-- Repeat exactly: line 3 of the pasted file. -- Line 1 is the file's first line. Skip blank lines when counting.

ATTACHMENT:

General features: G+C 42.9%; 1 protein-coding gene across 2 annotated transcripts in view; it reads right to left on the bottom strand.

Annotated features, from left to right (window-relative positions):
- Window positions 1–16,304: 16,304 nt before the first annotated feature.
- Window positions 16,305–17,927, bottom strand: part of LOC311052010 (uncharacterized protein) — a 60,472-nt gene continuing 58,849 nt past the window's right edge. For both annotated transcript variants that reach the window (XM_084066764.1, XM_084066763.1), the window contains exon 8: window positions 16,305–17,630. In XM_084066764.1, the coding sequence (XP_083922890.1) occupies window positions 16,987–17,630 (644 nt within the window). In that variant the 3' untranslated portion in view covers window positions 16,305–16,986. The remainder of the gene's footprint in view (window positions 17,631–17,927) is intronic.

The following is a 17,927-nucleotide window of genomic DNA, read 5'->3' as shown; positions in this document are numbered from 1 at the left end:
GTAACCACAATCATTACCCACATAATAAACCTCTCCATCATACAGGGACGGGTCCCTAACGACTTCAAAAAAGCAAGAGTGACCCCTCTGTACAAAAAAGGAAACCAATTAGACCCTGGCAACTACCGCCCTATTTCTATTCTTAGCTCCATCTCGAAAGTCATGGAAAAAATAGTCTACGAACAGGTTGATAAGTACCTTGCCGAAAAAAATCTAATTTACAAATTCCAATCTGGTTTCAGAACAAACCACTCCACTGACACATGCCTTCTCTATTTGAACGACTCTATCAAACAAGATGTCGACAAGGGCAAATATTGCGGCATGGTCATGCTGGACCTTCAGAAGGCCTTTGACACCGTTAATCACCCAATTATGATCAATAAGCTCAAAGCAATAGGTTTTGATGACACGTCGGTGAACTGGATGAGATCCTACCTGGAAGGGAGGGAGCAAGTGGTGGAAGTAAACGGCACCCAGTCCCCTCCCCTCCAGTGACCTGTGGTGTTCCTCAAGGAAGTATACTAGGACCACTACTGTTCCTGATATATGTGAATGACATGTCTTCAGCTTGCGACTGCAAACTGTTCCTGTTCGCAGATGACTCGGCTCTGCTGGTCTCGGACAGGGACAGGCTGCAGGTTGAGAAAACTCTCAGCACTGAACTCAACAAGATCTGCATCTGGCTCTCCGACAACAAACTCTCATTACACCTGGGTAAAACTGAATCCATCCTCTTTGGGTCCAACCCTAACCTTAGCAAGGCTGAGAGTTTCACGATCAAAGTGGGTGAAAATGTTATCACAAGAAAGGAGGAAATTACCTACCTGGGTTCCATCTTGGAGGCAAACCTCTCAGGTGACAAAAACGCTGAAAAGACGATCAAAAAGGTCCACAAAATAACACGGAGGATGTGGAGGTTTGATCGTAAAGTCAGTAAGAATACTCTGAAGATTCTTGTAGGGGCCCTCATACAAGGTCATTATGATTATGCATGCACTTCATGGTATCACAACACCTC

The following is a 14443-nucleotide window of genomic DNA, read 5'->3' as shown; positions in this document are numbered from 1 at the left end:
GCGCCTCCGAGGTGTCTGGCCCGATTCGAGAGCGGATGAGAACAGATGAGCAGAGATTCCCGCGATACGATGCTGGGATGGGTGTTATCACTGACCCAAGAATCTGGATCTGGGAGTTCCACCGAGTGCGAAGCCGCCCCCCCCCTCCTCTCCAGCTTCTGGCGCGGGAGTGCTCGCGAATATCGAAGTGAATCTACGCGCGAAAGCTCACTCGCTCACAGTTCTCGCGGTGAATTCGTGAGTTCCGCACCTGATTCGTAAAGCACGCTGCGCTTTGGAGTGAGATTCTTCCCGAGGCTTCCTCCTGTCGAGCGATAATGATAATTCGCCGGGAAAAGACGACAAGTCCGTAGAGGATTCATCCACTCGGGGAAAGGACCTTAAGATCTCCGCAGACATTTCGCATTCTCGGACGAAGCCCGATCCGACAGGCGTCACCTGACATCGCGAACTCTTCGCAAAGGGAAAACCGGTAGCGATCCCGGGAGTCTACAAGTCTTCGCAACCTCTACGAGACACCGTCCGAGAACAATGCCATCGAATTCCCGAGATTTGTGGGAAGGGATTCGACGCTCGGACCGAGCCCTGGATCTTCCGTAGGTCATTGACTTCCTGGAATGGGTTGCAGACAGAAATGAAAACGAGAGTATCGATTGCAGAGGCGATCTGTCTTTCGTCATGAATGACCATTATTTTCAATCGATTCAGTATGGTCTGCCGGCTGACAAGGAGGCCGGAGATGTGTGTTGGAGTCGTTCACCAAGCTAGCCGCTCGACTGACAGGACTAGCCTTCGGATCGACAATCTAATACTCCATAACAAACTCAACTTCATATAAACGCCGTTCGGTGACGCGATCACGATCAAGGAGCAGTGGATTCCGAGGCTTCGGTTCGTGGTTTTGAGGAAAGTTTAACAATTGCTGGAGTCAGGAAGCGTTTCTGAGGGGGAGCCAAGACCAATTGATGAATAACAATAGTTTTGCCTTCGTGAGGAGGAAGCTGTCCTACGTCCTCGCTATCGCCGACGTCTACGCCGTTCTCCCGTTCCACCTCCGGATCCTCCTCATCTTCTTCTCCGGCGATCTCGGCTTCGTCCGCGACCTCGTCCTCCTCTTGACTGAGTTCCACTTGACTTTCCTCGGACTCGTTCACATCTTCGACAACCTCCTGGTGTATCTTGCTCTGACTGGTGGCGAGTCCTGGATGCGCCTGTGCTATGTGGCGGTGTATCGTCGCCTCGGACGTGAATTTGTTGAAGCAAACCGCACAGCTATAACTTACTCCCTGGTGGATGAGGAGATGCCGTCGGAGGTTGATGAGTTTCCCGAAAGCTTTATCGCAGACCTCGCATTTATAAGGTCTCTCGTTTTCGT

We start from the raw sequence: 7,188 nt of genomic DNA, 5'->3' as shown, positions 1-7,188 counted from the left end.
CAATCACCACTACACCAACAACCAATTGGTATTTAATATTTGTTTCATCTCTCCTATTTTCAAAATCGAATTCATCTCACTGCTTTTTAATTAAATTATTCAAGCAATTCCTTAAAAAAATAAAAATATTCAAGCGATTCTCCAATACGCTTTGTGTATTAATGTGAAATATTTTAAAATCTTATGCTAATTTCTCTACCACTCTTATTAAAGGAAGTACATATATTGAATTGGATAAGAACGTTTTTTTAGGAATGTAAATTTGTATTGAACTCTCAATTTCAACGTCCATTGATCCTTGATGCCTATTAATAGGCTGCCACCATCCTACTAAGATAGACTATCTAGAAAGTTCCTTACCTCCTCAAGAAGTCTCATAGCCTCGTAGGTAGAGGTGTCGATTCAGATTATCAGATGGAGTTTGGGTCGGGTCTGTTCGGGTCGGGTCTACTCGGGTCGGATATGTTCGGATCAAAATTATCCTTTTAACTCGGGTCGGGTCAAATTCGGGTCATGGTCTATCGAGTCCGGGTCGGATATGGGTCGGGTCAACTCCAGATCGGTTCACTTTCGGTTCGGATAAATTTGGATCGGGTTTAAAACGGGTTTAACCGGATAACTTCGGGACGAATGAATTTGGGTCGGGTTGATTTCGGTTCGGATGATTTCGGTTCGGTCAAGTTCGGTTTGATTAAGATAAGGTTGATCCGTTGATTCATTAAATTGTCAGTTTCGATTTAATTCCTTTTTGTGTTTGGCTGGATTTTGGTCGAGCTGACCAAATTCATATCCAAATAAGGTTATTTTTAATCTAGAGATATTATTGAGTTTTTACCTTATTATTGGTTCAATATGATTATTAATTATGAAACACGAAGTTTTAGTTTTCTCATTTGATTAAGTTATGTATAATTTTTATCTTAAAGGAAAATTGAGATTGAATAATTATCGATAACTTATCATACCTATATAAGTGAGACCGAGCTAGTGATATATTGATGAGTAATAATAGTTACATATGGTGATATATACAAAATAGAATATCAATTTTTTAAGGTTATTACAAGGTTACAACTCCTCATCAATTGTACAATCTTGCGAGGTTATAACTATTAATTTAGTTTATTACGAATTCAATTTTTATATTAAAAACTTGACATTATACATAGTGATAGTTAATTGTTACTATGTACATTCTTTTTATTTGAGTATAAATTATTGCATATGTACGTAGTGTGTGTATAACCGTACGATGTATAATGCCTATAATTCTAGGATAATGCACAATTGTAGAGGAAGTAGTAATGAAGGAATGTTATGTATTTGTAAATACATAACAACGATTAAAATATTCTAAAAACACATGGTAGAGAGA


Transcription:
- Window positions 1–16,304: 16,304 nt before the first annotated feature.